Walkers & Wet Weather

We’ve been blessed with great weather over Christmas. Yes, I know it’s been nothing but challenging since, but here’s what my elderly uncle (both visually and hearing impaired) and his wife were able to do while visiting from Auckland.

He prefers the security of a walking frame while out and about. BW (before the wet) I’d drop them at the lakefront to walk part of the Great Lake Walkway from Taupo to Wharewaka Point and arrange to meet them at the coffee caravan – just along from the gelato cart. Good coffee is an important part of their daily ritual.

“How friendly everyone is,” he told me. He loved seeing so many people enjoying being on and beside the lake, skiing, boating, walking their dogs, cycling and feeding the ducks and the cobbled pathway is far better than the pumice tracks he remembered from his teaching days here in the 1960s.

Then the rain came and sculpture between showers, became the theme. I mapped a walk from the Great Lake Centre, to Boat Harbour and arranged to pick them up at Stir (divine crepes, decent coffee); there’s plenty to look at and the Taupo Boat Harbour is one of our hidden treasures., there’s always something going on.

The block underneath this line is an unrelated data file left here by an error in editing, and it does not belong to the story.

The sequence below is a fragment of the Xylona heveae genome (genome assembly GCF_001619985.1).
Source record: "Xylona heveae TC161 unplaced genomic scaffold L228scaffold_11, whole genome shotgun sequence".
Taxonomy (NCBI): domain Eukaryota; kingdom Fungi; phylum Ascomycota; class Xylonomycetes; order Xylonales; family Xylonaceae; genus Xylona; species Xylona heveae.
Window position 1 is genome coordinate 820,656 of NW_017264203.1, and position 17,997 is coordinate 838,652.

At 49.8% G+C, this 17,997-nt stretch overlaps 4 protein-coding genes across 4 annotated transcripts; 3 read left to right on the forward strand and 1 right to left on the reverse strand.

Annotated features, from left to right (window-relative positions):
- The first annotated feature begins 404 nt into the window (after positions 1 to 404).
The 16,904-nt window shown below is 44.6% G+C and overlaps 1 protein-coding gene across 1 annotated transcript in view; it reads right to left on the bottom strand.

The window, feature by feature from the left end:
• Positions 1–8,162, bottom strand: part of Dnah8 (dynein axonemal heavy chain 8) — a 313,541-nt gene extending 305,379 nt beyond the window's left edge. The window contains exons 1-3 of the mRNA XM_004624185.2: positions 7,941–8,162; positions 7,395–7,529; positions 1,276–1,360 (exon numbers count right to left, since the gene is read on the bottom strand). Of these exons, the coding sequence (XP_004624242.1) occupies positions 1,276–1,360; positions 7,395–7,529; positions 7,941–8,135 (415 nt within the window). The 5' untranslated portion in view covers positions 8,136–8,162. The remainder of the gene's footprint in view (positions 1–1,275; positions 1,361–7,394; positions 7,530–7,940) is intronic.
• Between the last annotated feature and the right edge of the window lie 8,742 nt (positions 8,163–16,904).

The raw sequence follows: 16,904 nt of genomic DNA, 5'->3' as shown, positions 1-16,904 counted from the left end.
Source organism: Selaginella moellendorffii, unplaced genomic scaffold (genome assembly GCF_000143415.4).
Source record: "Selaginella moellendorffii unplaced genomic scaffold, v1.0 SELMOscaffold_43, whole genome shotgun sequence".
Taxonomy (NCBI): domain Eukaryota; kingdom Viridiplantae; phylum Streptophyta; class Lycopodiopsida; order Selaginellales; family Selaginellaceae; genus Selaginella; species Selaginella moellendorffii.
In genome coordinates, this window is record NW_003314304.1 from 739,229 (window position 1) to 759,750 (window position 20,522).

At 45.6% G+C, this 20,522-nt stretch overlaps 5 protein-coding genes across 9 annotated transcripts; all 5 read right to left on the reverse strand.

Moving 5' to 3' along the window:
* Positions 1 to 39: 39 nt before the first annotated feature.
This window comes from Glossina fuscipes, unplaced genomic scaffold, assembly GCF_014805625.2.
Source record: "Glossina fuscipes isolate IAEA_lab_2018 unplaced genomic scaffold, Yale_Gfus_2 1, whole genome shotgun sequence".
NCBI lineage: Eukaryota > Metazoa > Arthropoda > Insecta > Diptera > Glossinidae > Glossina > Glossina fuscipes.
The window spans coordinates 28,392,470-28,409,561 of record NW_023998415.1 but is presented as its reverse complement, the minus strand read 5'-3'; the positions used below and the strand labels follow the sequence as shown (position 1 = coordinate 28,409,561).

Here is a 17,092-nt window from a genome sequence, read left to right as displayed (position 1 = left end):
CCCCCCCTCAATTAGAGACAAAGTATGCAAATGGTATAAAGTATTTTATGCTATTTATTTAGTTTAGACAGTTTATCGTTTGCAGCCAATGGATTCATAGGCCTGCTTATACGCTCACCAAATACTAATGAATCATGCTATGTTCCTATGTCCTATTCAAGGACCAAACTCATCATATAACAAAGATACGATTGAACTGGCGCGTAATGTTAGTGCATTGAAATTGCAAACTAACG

En-route they took in three of the town’s distinctive giant paperclips which hold stories of Taupo as well as information and maps; the ‘Cloak of Tia’ – made of 4,000 individually handmade pieces of feather glass - and the first artwork given to the community by the Taupō Sculpture Trust as well as our newest public artwork - the Heart the North Island.

Ora Gardens

When the rain came they spent a worthwhile hour or so at Taupo’s Museum and Art Gallery taking in their latest exhibitions as well as the wonderful permanent displays and Ora Garden.  Maxine Parkin-Jones (Jepson)’s kimono exhibit particularly caught their eye.

And when the rain stopped they headed for coffee via the rose garden.

They had a lovely morning out and if you had kids with you, the South Domain playground and Lions Express Train are additional distractions.

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